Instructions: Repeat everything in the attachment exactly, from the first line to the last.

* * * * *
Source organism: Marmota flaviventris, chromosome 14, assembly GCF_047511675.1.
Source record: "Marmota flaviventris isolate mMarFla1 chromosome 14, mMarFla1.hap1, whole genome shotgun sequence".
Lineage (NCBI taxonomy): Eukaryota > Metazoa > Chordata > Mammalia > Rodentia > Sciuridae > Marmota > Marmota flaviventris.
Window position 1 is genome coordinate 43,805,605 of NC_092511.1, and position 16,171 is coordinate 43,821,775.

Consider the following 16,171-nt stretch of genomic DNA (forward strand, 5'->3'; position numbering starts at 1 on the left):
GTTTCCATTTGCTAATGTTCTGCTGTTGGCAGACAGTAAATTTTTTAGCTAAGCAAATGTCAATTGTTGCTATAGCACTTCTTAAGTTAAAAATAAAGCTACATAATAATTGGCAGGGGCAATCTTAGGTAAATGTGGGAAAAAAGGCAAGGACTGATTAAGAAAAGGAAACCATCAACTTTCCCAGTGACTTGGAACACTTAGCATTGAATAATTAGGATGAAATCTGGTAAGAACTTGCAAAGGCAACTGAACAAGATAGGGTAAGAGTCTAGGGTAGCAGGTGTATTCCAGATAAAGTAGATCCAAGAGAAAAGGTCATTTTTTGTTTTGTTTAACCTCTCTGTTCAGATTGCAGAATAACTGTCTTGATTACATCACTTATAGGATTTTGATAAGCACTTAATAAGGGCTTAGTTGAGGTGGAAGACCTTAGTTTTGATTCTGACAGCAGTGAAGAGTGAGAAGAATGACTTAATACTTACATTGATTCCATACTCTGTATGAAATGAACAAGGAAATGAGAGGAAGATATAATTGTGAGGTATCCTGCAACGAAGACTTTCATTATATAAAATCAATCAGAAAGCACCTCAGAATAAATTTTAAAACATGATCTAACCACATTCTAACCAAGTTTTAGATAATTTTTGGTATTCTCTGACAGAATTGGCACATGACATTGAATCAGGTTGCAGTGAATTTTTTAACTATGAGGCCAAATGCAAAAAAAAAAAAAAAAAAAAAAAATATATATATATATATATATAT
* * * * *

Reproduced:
Source organism: Marmota flaviventris, chromosome 14, assembly GCF_047511675.1.
Source record: "Marmota flaviventris isolate mMarFla1 chromosome 14, mMarFla1.hap1, whole genome shotgun sequence".
Lineage (NCBI taxonomy): Eukaryota > Metazoa > Chordata > Mammalia > Rodentia > Sciuridae > Marmota > Marmota flaviventris.
Window position 1 is genome coordinate 43,805,605 of NC_092511.1, and position 16,171 is coordinate 43,821,775.

Consider the following 16,171-nt stretch of genomic DNA (forward strand, 5'->3'; position numbering starts at 1 on the left):
GTTTCCATTTGCTAATGTTCTGCTGTTGGCAGACAGTAAATTTTTTAGCTAAGCAAATGTCAATTGTTGCTATAGCACTTCTTAAGTTAAAAATAAAGCTACATAATAATTGGCAGGGGCAATCTTAGGTAAATGTGGGAAAAAAGGCAAGGACTGATTAAGAAAAGGAAACCATCAACTTTCCCAGTGACTTGGAACACTTAGCATTGAATAATTAGGATGAAATCTGGTAAGAACTTGCAAAGGCAACTGAACAAGATAGGGTAAGAGTCTAGGGTAGCAGGTGTATTCCAGATAAAGTAGATCCAAGAGAAAAGGTCATTTTTTGTTTTGTTTAACCTCTCTGTTCAGATTGCAGAATAACTGTCTTGATTACATCACTTATAGGATTTTGATAAGCACTTAATAAGGGCTTAGTTGAGGTGGAAGACCTTAGTTTTGATTCTGACAGCAGTGAAGAGTGAGAAGAATGACTTAATACTTACATTGATTCCATACTCTGTATGAAATGAACAAGGAAATGAGAGGAAGATATAATTGTGAGGTATCCTGCAACGAAGACTTTCATTATATAAAATCAATCAGAAAGCACCTCAGAATAAATTTTAAAACATGATCTAACCACATTCTAACCAAGTTTTAGATAATTTTTGGTATTCTCTGACAGAATTGGCACATGACATTGAATCAGGTTGCAGTGAATTTTTTAACTATGAGGCCAAATGCAAAAAAAAAAAAAAAAAAAAAAAATATATATATATATATATATAT